How Dry We Were: Prohibition Revisited, by Henry Lee. Englewood Cliffs, N.J.: Prentice-Hall, Inc., 1963. Contents, Index, Illustrations, Prohibition Timeline, pp. 244.
The author starts with a couple of short chapters about the growth of the prohibition movement and then gets right into the subject of the book: Prohibition. He covers just about every angle of prohibition from smuggling whiskey in from other countries to moonshing and bootlegging to distribution through the speakeasies and blind tigers. He discusses the social problems that came about as a result of prohibition, such as organized crime and increased intoxication. He also discusses the movement to repeal the 18th admendment.
He covers these subjects in such a way that the reader has no doubt what side he is on and it is a wet side. Even so he does a fairly good job of presenting both sides of the story. His writing is entertaining and interesting. His chapter titles include "Daddy, That Man's at the Door", "They Come by Sea" and "The Good Guys Are Almost as Bad" and reflect some of the humor he puts into the book. The photographs are interesting and captioned and once again reflect the author's sense of humor.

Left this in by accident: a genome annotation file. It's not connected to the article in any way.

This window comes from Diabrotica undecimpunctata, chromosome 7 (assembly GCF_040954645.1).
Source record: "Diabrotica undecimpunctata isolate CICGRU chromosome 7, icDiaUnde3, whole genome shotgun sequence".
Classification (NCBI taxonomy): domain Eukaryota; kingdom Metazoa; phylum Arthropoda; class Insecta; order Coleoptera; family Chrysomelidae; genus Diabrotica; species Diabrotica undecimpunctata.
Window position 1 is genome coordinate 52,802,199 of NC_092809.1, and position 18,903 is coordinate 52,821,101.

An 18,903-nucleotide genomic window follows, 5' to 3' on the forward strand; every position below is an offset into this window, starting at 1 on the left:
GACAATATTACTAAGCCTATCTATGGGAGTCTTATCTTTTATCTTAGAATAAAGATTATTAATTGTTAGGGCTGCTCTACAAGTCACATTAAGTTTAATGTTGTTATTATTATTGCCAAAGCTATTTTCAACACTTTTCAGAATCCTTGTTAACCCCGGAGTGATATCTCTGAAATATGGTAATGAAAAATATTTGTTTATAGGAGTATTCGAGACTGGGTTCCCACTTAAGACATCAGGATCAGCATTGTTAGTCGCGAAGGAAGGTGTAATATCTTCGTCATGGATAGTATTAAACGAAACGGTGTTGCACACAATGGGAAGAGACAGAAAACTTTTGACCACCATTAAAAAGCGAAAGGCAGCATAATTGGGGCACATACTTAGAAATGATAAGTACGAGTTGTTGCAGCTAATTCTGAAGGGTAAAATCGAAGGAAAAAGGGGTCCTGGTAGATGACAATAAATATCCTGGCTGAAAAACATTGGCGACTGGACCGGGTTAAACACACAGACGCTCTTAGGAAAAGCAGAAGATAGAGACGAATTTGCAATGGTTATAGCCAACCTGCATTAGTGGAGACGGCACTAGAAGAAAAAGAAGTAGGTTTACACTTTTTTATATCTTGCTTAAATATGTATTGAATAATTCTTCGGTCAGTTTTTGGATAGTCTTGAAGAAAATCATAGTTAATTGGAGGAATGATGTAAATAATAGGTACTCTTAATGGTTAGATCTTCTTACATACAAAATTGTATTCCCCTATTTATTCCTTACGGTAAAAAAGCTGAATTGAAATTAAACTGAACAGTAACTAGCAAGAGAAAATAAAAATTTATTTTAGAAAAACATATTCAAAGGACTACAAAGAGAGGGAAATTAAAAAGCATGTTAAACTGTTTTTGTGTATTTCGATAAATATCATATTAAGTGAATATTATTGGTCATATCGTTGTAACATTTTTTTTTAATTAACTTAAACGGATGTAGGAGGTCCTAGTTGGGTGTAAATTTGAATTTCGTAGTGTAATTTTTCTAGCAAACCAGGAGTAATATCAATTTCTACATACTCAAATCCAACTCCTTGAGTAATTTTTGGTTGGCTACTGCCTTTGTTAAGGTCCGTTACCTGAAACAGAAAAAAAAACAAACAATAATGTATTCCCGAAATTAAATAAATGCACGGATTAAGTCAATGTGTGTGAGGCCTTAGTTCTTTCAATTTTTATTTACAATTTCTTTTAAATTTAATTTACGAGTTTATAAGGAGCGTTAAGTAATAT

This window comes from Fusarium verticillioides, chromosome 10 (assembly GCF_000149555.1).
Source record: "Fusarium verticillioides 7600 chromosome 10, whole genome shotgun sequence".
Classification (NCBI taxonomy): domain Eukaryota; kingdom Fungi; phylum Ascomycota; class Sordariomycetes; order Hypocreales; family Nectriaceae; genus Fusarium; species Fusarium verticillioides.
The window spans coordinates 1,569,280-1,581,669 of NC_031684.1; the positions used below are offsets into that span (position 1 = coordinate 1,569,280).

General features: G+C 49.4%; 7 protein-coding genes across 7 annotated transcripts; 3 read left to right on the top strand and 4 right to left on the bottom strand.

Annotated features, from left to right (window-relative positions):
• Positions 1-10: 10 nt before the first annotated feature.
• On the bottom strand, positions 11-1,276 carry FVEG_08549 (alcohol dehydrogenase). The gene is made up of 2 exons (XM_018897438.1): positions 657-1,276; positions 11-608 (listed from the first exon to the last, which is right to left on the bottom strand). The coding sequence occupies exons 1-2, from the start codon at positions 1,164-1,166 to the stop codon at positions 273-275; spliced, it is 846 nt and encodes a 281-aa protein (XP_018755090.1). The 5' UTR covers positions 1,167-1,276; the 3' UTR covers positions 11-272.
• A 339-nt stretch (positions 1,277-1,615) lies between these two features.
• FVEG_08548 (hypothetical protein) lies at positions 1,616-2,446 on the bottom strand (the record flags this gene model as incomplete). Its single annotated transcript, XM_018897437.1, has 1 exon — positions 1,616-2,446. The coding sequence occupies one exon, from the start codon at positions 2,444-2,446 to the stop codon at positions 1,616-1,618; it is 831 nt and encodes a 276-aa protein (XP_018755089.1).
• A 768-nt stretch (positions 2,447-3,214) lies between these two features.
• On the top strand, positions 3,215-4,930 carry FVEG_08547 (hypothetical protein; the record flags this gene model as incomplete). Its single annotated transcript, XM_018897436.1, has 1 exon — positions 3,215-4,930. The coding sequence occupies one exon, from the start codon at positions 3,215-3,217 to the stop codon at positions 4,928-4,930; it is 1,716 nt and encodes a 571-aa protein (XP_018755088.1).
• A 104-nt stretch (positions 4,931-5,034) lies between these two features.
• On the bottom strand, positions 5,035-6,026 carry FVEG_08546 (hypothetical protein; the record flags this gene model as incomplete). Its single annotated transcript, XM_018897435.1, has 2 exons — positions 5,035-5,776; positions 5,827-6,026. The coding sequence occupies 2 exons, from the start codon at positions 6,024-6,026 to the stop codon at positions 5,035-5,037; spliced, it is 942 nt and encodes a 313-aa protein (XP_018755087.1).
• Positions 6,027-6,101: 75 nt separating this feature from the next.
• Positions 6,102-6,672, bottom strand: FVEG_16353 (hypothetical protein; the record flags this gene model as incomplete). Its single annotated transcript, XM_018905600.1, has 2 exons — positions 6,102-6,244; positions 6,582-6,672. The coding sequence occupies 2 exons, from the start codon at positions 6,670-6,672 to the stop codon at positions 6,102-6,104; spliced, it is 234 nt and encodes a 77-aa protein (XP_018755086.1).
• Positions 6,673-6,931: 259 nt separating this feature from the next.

The one fault that can be found with the book is a lack of footnotes or a Bibliography. He uses arguements that can be found in other books on the subject but he fails to credit these other books in any way.
This is a good book to have in a bourbon library because prohibition does play an important role in the history of American Whiskey. The fact this is a good readable book moves it to the top of the list for books on prohibition.